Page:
“We don’t quite know how to do this part yet, but it’s our hope that in phase three we’ll build enough of these large-scale fusion systems, operate them enough, establish supply chains … and continue to see evolution in the technological environment that lowers the cost of fusion still,” he said.
To reach this goal, he said the cost of fusion needs to be lowered by a factor of 15. Compared to the progress the company has already made in earlier phases, he said “it’s actually getting easier as we go forward.”
Piefer said the company is eyeing pilot plants for phase three in the next five years, and scaling those efforts within the next 10.
“Phase four I think is a bit difficult to speculate on, because I think all of the technologies needed to go from phase three to phase four … have not yet been demonstrated,” he said. “We think of that as sort of the 10-to-20 year timeframe.”
— The state Department of Health Services is recommending all children aged 6 months and older get vaccinated against COVID-19 following recent federal approval.
Officials with the FDA and CDC have now signed off on COVID-19 vaccines for children aged 6 months to 5 years. State health officials say they will “review and update our vaccination guidance accordingly” once the CDC releases its updated clinical guidance.
“Providers will then have the information they need to vaccinate children in this age group and parents can make plans for their children to get vaccinated,” the agency said in a release Saturday. “The vaccines are expected to arrive in Wisconsin early next week.”
According to DHS, more than 123,000 children in the state over age 5 have completed the initial vaccine series as of this month. Under the latest expanded guidance, COVID-19 vaccines will be available for about 295,000 more children in the state, a release shows.
See more details: https://www.dhs.wisconsin.gov/news/releases/061822.htm
— Just four Wisconsin counties are seeing high community levels of COVID-19 activity, according to a CDC measure.
That marks an improvement from late May when 18 counties in the state were grouped in the highest category for the agency’s community levels metric. Based on the latest data, only Lincoln, Marathon, Wood and Milwaukee counties are now in that range.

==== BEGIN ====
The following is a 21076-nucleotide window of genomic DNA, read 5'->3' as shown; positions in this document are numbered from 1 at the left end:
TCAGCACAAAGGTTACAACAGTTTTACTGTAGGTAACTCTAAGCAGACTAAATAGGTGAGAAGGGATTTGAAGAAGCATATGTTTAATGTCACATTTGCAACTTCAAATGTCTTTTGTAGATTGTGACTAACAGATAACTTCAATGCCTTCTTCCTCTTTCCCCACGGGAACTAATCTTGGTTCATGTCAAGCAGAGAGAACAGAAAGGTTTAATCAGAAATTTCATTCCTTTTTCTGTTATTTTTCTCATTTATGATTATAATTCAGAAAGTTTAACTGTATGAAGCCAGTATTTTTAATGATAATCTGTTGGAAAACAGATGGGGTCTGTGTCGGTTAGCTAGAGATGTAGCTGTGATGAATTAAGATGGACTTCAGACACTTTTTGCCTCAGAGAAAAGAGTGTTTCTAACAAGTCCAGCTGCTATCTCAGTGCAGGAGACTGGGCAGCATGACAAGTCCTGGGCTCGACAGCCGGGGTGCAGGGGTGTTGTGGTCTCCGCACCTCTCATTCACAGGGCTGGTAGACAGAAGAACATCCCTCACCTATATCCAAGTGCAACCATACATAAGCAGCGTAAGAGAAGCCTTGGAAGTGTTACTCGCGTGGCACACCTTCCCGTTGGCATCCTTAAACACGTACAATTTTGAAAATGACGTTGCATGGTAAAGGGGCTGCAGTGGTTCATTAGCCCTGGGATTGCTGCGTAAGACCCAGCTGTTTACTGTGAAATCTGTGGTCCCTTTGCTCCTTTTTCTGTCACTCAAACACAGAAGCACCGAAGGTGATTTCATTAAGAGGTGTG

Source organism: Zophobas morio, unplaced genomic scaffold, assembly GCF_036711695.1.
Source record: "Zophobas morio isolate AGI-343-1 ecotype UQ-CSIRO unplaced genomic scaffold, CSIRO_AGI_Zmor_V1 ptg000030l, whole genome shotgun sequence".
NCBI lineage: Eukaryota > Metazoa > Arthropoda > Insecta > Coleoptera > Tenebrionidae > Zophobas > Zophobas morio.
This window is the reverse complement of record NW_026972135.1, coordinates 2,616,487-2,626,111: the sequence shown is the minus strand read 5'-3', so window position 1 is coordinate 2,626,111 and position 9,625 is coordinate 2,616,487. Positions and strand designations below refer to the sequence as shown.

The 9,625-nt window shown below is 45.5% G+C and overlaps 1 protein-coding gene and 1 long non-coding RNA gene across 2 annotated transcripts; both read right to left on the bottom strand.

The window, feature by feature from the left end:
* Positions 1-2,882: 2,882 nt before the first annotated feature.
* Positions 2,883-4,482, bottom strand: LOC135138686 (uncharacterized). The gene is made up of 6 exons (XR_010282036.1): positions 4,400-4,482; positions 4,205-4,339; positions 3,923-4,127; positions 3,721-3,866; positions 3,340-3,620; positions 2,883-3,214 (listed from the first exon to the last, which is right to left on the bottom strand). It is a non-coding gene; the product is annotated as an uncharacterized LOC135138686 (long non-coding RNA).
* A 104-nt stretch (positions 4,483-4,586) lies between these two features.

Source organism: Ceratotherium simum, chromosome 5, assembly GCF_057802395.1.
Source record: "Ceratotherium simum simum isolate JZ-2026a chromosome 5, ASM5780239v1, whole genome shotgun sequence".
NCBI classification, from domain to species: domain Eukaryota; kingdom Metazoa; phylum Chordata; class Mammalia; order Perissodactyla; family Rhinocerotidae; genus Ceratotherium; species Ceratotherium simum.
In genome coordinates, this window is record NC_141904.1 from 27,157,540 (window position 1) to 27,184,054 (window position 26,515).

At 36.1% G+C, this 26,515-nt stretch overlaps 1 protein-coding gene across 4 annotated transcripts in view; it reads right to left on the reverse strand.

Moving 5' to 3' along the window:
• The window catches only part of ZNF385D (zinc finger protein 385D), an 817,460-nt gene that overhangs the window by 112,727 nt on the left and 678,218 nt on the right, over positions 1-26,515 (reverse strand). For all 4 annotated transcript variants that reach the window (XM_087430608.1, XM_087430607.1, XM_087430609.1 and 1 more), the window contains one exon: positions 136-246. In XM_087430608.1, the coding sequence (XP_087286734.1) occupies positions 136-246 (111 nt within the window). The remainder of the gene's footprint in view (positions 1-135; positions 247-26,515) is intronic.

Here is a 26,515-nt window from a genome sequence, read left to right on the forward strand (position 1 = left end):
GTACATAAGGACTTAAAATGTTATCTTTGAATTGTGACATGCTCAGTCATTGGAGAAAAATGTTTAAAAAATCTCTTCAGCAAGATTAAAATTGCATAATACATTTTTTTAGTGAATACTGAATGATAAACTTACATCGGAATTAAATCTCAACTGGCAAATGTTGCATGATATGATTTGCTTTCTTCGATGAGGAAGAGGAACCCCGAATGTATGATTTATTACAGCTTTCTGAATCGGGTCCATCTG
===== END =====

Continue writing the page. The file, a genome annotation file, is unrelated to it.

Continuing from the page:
The community levels measure captures new case numbers, new hospital admissions and the percentage of hospital inpatient beds occupied by COVID-19 patients.
Meanwhile, 24 counties in Wisconsin are seeing medium levels of community activity, and the rest of the state falls under the low category.
See a map showing community levels statewide at the Department of Health Services site: https://www.dhs.wisconsin.gov/covid-19/data.htm
— An associate professor at Marquette University is getting about $1.8 million in federal funding to explore why men and women are impacted differently by seasonal changes.
Jennifer Evans is an associate professor of biomedical sciences in the university’s College of Health Sciences. The five-year grant from the National Institutes of Health funds her team’s research into how patterns of light affect brain function, with a focus on seasonal affective disorder, or SAD.
In a release from the university, Evans explains seasonal changes in day length can affect sleep patterns, attention span, appetite, metabolism, mood and immune function.
“These physiological and psychiatric disturbances relapse every year with a large gender disparity, as women are at least twice as likely as men to be adversely affected,” she said. “Understanding the basis of seasonal disease and why women are affected so disproportionately is an area of critical unmet need.”
The research team includes experts in eye physiology, the brain, cellular imaging and computational analysis, the release shows, with specialists from Northwestern University and Amherst College also playing a role.
William Cullinan, dean of the College of Health Sciences, says the study’s results may benefit those affected by other conditions linked to light-induced disruption, such as jet lag.